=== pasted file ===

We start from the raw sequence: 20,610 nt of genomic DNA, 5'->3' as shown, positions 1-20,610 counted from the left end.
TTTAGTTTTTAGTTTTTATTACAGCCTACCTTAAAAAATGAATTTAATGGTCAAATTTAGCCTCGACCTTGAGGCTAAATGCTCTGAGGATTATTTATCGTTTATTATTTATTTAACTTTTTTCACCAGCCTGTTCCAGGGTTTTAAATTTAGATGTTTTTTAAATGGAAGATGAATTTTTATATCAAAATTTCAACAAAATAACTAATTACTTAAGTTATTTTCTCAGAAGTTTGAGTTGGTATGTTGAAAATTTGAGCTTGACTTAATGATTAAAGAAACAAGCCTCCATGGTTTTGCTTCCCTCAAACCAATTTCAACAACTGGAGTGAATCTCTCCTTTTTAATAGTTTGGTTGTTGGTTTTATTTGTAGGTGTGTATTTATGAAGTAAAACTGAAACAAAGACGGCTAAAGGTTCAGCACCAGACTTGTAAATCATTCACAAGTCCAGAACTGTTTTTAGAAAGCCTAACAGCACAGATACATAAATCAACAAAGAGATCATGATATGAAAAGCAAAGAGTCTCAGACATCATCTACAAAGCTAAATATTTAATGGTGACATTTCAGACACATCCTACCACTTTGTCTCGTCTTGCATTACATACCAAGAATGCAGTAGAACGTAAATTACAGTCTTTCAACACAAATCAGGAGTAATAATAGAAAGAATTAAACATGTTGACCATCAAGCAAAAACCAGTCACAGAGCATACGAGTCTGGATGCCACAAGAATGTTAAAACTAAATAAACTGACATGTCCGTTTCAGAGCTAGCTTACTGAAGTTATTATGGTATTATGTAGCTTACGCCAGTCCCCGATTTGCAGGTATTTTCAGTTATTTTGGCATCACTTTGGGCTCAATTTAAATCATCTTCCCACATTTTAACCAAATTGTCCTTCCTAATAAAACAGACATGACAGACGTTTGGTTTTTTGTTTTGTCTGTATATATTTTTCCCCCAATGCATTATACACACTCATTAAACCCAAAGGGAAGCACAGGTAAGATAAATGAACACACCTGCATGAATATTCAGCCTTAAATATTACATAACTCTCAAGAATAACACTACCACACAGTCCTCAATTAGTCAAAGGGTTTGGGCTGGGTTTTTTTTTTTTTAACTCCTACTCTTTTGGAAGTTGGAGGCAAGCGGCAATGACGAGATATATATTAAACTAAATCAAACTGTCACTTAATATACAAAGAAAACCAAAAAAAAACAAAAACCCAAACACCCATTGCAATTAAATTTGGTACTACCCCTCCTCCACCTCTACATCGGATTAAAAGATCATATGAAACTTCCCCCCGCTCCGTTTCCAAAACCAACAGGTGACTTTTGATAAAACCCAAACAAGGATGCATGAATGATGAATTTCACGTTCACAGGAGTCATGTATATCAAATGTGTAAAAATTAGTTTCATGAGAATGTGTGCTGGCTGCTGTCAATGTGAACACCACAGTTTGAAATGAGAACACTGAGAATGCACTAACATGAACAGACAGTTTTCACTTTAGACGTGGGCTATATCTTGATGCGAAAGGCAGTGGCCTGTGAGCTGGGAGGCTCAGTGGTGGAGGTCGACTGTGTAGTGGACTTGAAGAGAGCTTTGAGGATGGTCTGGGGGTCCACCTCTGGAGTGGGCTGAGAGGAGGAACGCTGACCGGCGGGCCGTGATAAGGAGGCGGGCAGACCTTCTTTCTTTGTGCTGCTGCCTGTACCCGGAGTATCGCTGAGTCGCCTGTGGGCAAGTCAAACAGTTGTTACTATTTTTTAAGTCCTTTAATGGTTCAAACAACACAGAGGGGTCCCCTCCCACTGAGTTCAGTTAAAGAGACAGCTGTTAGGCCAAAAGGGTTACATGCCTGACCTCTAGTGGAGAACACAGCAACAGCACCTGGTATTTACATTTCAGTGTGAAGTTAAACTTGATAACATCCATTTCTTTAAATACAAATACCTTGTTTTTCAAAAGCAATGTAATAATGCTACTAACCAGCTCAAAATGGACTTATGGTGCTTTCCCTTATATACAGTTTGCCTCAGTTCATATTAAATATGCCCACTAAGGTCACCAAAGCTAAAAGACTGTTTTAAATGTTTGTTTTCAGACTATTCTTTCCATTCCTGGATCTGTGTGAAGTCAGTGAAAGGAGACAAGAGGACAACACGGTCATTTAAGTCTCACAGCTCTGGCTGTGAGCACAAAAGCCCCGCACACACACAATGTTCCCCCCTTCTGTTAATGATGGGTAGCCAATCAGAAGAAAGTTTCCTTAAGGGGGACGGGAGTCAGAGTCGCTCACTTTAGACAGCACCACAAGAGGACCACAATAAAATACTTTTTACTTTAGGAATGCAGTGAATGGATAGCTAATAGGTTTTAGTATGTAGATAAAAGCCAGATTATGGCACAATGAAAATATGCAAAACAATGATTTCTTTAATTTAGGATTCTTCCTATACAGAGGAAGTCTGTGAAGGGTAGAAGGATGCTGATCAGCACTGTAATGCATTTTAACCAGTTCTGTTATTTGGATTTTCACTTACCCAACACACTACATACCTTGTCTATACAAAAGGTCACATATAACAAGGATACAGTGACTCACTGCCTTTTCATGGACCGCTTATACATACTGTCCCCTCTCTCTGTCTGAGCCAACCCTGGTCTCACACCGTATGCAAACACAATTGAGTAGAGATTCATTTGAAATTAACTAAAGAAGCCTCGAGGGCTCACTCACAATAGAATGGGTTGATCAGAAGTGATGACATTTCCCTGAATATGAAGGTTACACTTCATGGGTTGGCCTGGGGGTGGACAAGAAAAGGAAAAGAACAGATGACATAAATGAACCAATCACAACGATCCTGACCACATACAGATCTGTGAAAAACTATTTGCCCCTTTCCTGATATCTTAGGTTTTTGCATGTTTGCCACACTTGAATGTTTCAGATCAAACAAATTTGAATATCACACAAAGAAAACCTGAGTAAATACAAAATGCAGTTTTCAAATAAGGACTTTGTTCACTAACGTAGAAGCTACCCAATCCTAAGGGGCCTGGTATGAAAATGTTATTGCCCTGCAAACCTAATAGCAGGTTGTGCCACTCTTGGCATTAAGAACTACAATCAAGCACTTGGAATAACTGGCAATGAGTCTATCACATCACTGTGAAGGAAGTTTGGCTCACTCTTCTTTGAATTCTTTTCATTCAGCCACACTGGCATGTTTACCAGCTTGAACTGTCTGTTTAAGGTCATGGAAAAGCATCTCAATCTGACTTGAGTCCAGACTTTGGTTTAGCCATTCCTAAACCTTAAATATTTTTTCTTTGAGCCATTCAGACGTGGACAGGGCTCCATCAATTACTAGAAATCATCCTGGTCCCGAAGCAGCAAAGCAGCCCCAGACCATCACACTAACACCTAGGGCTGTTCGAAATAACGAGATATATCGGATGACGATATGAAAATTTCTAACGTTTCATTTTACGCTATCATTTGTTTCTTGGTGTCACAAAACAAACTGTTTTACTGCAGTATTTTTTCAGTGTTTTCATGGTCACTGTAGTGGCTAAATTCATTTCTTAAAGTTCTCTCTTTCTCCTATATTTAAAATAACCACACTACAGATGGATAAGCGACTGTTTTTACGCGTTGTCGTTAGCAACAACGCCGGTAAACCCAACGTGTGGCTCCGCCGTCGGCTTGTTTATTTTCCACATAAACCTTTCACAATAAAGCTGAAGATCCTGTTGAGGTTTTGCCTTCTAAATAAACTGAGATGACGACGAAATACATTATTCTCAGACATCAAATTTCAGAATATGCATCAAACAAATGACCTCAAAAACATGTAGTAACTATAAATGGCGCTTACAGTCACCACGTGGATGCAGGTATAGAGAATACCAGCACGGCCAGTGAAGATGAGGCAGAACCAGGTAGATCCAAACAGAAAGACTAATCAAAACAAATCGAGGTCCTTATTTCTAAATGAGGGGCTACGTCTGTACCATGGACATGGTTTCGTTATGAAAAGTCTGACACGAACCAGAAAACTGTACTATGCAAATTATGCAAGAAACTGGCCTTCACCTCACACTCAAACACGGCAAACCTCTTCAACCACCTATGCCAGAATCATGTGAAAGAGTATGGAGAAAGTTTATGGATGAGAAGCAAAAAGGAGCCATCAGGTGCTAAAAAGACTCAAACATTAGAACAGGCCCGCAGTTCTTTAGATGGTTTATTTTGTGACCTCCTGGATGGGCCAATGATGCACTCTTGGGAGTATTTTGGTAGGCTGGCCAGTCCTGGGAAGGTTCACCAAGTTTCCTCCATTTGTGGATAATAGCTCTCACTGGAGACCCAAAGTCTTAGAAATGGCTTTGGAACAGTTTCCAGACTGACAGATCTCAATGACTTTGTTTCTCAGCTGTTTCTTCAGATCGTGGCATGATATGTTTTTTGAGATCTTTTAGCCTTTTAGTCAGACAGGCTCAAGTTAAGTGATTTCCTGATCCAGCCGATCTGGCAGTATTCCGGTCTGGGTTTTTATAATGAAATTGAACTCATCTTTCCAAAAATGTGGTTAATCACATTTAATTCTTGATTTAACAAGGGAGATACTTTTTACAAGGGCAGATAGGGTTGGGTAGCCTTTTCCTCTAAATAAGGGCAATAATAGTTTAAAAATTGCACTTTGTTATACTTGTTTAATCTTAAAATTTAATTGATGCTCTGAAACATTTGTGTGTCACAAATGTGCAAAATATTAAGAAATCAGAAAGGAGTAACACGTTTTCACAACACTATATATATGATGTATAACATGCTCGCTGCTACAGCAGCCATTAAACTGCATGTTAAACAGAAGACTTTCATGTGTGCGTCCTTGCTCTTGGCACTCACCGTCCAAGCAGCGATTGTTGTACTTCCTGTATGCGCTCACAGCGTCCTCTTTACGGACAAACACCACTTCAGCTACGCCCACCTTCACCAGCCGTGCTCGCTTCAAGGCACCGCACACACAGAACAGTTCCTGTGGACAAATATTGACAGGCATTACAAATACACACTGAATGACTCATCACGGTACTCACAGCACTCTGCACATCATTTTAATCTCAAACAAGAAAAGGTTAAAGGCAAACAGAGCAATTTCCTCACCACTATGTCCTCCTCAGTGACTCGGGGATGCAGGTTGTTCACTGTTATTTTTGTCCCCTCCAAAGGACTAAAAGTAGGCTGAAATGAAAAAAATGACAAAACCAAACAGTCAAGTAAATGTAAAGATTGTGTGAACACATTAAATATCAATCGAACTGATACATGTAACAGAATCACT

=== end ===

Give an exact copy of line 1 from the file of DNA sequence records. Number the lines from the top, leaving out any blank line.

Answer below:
We start from the raw sequence: 20,610 nt of genomic DNA, 5'->3' as shown, positions 1-20,610 counted from the left end.